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Baton Rouge protects gay and lesbian employees

Baton Rouge protects gay and lesbian employees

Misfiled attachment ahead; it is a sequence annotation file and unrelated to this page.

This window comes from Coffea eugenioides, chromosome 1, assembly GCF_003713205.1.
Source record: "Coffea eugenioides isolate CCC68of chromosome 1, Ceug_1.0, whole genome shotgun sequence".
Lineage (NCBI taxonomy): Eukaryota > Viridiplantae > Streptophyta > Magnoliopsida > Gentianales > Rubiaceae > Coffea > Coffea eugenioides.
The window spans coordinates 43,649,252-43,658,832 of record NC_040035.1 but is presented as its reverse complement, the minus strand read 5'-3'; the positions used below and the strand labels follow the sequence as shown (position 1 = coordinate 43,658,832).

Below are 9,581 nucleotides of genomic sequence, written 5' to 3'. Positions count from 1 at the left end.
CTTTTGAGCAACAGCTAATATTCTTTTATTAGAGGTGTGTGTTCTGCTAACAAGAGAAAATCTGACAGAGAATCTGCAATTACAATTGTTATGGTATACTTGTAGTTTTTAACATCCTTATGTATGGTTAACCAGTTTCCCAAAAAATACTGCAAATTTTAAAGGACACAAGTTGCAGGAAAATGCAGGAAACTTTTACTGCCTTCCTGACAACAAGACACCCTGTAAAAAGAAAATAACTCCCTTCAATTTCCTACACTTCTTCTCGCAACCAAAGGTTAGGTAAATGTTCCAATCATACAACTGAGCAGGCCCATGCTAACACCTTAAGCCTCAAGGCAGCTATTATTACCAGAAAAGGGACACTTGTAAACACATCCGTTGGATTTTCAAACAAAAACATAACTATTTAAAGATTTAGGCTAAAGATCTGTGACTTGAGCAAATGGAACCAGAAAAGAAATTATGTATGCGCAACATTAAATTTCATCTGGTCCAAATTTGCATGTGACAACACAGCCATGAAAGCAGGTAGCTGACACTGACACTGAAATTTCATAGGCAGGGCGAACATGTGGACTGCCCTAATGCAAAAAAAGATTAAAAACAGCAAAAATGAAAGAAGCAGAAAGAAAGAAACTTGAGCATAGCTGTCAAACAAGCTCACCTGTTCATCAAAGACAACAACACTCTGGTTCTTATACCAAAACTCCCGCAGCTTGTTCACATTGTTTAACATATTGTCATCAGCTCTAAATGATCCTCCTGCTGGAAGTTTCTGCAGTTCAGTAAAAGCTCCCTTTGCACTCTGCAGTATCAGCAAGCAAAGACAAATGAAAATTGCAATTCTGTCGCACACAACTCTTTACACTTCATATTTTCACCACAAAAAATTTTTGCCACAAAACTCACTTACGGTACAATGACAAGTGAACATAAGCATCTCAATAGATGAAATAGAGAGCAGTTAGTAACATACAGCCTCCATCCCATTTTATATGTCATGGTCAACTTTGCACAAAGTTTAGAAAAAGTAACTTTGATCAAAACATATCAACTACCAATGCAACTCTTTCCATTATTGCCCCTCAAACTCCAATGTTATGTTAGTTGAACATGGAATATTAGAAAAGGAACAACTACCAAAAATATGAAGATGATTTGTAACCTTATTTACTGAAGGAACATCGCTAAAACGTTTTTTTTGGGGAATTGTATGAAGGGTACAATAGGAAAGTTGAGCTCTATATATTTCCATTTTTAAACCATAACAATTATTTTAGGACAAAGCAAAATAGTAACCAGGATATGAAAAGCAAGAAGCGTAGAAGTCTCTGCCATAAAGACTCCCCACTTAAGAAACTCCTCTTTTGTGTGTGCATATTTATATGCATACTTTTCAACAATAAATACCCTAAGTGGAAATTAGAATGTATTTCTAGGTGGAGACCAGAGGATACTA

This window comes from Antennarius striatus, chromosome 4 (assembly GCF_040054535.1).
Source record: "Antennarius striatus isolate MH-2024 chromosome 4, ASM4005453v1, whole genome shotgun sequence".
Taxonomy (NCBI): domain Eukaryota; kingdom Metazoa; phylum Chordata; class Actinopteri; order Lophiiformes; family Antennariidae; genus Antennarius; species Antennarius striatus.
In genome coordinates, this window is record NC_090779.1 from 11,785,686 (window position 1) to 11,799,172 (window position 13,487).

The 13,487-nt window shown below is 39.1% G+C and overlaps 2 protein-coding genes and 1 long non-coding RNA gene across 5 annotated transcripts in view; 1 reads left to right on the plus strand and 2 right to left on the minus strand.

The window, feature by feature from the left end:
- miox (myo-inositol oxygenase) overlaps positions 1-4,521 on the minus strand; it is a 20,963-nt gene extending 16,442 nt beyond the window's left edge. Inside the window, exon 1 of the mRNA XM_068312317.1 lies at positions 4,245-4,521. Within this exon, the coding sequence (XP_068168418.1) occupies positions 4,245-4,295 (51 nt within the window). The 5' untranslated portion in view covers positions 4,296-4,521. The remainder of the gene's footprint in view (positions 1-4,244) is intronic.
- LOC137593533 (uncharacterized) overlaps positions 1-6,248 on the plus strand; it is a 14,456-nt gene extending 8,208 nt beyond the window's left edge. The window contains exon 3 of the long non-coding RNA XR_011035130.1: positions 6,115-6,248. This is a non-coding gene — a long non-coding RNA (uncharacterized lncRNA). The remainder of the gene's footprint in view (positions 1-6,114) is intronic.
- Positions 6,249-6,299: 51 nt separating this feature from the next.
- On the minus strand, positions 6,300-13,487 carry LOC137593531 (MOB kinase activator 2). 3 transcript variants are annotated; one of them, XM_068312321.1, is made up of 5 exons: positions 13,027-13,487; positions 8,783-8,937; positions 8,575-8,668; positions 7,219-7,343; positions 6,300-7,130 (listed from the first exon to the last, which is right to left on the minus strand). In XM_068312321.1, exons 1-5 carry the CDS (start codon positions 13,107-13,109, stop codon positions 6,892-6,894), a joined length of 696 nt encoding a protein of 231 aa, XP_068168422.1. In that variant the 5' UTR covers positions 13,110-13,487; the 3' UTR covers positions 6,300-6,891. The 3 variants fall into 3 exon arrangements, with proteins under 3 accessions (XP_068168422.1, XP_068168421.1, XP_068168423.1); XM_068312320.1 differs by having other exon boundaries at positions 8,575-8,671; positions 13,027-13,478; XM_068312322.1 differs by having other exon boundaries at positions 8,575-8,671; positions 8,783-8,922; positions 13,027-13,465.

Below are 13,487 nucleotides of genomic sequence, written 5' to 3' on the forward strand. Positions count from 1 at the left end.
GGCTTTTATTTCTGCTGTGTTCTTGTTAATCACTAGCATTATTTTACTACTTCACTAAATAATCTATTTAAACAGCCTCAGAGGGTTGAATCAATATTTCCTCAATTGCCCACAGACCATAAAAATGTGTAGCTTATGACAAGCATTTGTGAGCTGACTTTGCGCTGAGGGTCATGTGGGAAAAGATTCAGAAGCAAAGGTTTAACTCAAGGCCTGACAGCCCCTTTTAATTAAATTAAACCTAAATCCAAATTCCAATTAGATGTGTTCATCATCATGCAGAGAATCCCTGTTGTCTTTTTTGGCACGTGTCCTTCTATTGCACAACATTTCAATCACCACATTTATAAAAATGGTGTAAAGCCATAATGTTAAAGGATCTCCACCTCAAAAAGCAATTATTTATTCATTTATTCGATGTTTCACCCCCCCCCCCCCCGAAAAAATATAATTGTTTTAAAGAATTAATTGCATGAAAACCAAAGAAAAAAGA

The Baton Rouge government in Louisiana quietly added protection for gay and lesbian employees to its nondiscrimination policy in April, months before Wal-Mart made national news for doing the same thing. An update of the city-parish's equal employment opportunity policy dated April 29 forbids discrimination or harassment because of sexual orientation as well as race, age, religion, gender, and other protected characteristics. It is the first written rule protecting gay city-parish government workers and applicants. There is no Louisiana law or federal law against discrimination because of sexual orientation. Most state employees are not similarly protected, and only one other city in the state has such a policy: New Orleans, which adopted its rule in 1991. Fourteen states and several hundred municipal governments nationally have adopted such policies, according to the Washington, D.C.-based Human Rights Campaign, a gay rights group. "Strategically, we find it especially important that this is happening in the capital city," said Christopher Daigle, chairman of the Louisiana Lesbian and Gay Political Action Caucus. "The capital city has so much of an influence." The new policy is the result of a request by the Capital City Alliance, a gay rights support group, meeting with Mayor Bobby Simpson last fall. Simpson, a conservative Republican, said the decision was easy to make, calling the policy "just something you should have."

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